Egypt’s Supreme Council of Antiquities has made several decisions recently to bolster tourism in the country, including half-priced tickets for foreign tourists visiting archeological sites and museums in Upper Egypt’s Qena, Luxor and Aswan.
The recently approved decision by Minister of Antiquities and Tourism Khaled al-Anani included the establishment of new ticket booths at various sites and museums, such as the Red Sea’s Hurghada Museum, in the hopes that it will make buying tickets a smoother process for visitors.
The Ministry of Tourism and Antiquities is currently working on digitizing the process for reserving tickets for archaeological sites and museums across the country, allowing tourists to buy their tickets online ahead of time. The Ministry hopes the step will eliminate long lines at Egypt’s popular tourist spots, according to an announcement made by Anani.
Earlier in November, AFAR, an award-winning travel magazine, ranked Egypt fourth among the world’s 10 Fastest Growing Tourist Destinations, with the country’s tourism sector having recorded a 36.8 percent increase. It was not the first time the country was featured in the magazine — Egypt topped AFAR’s rankings in 2018 when growth in the tourism sector reached 55.1 percent.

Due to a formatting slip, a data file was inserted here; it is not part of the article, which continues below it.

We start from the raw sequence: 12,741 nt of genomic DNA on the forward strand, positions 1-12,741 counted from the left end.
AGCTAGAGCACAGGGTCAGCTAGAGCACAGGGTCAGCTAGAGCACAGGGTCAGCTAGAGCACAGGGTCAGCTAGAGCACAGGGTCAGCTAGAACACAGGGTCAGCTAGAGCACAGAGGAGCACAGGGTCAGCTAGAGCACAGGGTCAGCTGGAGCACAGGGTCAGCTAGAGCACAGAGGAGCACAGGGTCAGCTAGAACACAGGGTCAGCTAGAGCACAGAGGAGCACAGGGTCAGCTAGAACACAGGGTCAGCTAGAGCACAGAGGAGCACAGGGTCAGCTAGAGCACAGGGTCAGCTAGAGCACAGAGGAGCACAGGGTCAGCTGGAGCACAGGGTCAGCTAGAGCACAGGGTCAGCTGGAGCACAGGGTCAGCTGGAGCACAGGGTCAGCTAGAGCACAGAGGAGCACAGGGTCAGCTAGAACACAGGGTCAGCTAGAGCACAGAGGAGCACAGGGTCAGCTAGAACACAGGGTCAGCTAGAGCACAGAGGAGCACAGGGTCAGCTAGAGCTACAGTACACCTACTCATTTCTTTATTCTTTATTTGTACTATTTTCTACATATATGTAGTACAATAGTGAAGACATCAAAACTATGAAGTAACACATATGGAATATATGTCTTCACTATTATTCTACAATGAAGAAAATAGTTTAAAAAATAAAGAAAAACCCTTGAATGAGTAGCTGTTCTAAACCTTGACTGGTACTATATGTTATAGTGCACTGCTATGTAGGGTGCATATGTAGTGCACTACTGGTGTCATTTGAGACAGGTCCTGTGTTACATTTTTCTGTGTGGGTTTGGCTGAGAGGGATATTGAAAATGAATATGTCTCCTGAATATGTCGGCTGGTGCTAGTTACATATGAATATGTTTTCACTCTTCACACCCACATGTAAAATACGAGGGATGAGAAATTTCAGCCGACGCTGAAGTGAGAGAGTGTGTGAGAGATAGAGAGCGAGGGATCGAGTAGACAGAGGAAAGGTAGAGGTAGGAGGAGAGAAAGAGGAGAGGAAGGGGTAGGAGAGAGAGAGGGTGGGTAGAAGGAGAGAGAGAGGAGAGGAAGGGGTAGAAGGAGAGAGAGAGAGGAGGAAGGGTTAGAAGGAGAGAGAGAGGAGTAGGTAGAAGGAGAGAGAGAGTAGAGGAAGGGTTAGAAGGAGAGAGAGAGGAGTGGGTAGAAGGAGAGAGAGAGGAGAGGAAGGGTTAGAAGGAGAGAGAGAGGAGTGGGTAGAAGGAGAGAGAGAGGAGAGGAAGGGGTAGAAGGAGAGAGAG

Egypt also topped The Independent’s new travel recommendations list for 2020 this month, with the newspaper urging people from around the world to pay a visit to Cairo’s much-anticipated Grand Egyptian Museum, which is set to open this year.
Egypt also made it to the top of the list of emerging or “off-the-beaten-path” destinations for Americans in 2020, according to the results of annual travel trends released by the United States Tour Operators Associations (USTOA).
According to official figures provided by The Independent, 11 million people visited Egypt last year. Moreover, the English newspaper has predicted a remarkable comeback for once ailing Egyptian tourism sector after year of instability.
The first UK flight to Sharm el-Sheikh since 2015 arrived at Sharm El-Sheikh International airport last month, following a four-year hiatus and a UK flight ban after a bomb exploded on a Russian plane flying over Egypt’s Sinai, killing all 224 people on board.
Image: Tourists make their way past statues inside Luxor Temple in Luxor, Egypt, on Thursday, April 25, 2013 (Shawn Baldwin/Bloomberg)